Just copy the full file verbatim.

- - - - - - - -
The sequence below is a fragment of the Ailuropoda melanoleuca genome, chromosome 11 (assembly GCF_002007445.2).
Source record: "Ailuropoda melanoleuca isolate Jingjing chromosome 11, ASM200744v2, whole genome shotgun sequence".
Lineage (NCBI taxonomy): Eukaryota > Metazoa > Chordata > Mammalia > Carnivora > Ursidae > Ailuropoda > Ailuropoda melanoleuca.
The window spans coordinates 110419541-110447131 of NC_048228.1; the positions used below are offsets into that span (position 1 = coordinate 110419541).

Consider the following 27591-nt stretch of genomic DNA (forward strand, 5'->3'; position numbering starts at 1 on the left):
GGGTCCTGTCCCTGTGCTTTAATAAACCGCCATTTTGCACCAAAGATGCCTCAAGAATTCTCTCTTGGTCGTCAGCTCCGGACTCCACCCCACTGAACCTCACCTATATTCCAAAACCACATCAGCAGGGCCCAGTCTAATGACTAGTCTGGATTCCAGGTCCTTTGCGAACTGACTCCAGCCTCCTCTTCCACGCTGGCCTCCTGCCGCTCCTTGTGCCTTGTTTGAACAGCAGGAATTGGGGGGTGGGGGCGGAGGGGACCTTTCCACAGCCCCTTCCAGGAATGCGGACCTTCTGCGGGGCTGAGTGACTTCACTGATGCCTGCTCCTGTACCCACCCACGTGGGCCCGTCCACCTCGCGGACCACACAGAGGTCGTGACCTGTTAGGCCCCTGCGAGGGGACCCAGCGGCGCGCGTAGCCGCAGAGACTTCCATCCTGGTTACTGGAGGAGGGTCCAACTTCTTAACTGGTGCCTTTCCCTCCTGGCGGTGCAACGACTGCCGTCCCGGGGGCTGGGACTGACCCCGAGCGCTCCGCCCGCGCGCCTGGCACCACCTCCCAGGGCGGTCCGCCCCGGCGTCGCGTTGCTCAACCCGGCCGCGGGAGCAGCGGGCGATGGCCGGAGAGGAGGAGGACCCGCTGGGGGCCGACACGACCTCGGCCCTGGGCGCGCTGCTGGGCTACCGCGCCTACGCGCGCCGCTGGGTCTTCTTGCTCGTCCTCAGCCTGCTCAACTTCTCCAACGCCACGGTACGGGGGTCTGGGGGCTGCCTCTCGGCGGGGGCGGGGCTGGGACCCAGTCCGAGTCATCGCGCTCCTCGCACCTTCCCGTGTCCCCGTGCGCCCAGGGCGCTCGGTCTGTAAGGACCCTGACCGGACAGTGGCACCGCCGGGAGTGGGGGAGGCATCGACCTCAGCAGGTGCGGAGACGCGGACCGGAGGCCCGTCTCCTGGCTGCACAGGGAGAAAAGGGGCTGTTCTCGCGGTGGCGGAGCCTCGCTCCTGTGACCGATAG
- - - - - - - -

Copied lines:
The sequence below is a fragment of the Ailuropoda melanoleuca genome, chromosome 11 (assembly GCF_002007445.2).
Source record: "Ailuropoda melanoleuca isolate Jingjing chromosome 11, ASM200744v2, whole genome shotgun sequence".
Lineage (NCBI taxonomy): Eukaryota > Metazoa > Chordata > Mammalia > Carnivora > Ursidae > Ailuropoda > Ailuropoda melanoleuca.
The window spans coordinates 110419541-110447131 of NC_048228.1; the positions used below are offsets into that span (position 1 = coordinate 110419541).

Consider the following 27591-nt stretch of genomic DNA (forward strand, 5'->3'; position numbering starts at 1 on the left):
GGGTCCTGTCCCTGTGCTTTAATAAACCGCCATTTTGCACCAAAGATGCCTCAAGAATTCTCTCTTGGTCGTCAGCTCCGGACTCCACCCCACTGAACCTCACCTATATTCCAAAACCACATCAGCAGGGCCCAGTCTAATGACTAGTCTGGATTCCAGGTCCTTTGCGAACTGACTCCAGCCTCCTCTTCCACGCTGGCCTCCTGCCGCTCCTTGTGCCTTGTTTGAACAGCAGGAATTGGGGGGTGGGGGCGGAGGGGACCTTTCCACAGCCCCTTCCAGGAATGCGGACCTTCTGCGGGGCTGAGTGACTTCACTGATGCCTGCTCCTGTACCCACCCACGTGGGCCCGTCCACCTCGCGGACCACACAGAGGTCGTGACCTGTTAGGCCCCTGCGAGGGGACCCAGCGGCGCGCGTAGCCGCAGAGACTTCCATCCTGGTTACTGGAGGAGGGTCCAACTTCTTAACTGGTGCCTTTCCCTCCTGGCGGTGCAACGACTGCCGTCCCGGGGGCTGGGACTGACCCCGAGCGCTCCGCCCGCGCGCCTGGCACCACCTCCCAGGGCGGTCCGCCCCGGCGTCGCGTTGCTCAACCCGGCCGCGGGAGCAGCGGGCGATGGCCGGAGAGGAGGAGGACCCGCTGGGGGCCGACACGACCTCGGCCCTGGGCGCGCTGCTGGGCTACCGCGCCTACGCGCGCCGCTGGGTCTTCTTGCTCGTCCTCAGCCTGCTCAACTTCTCCAACGCCACGGTACGGGGGTCTGGGGGCTGCCTCTCGGCGGGGGCGGGGCTGGGACCCAGTCCGAGTCATCGCGCTCCTCGCACCTTCCCGTGTCCCCGTGCGCCCAGGGCGCTCGGTCTGTAAGGACCCTGACCGGACAGTGGCACCGCCGGGAGTGGGGGAGGCATCGACCTCAGCAGGTGCGGAGACGCGGACCGGAGGCCCGTCTCCTGGCTGCACAGGGAGAAAAGGGGCTGTTCTCGCGGTGGCGGAGCCTCGCTCCTGTGACCGATAG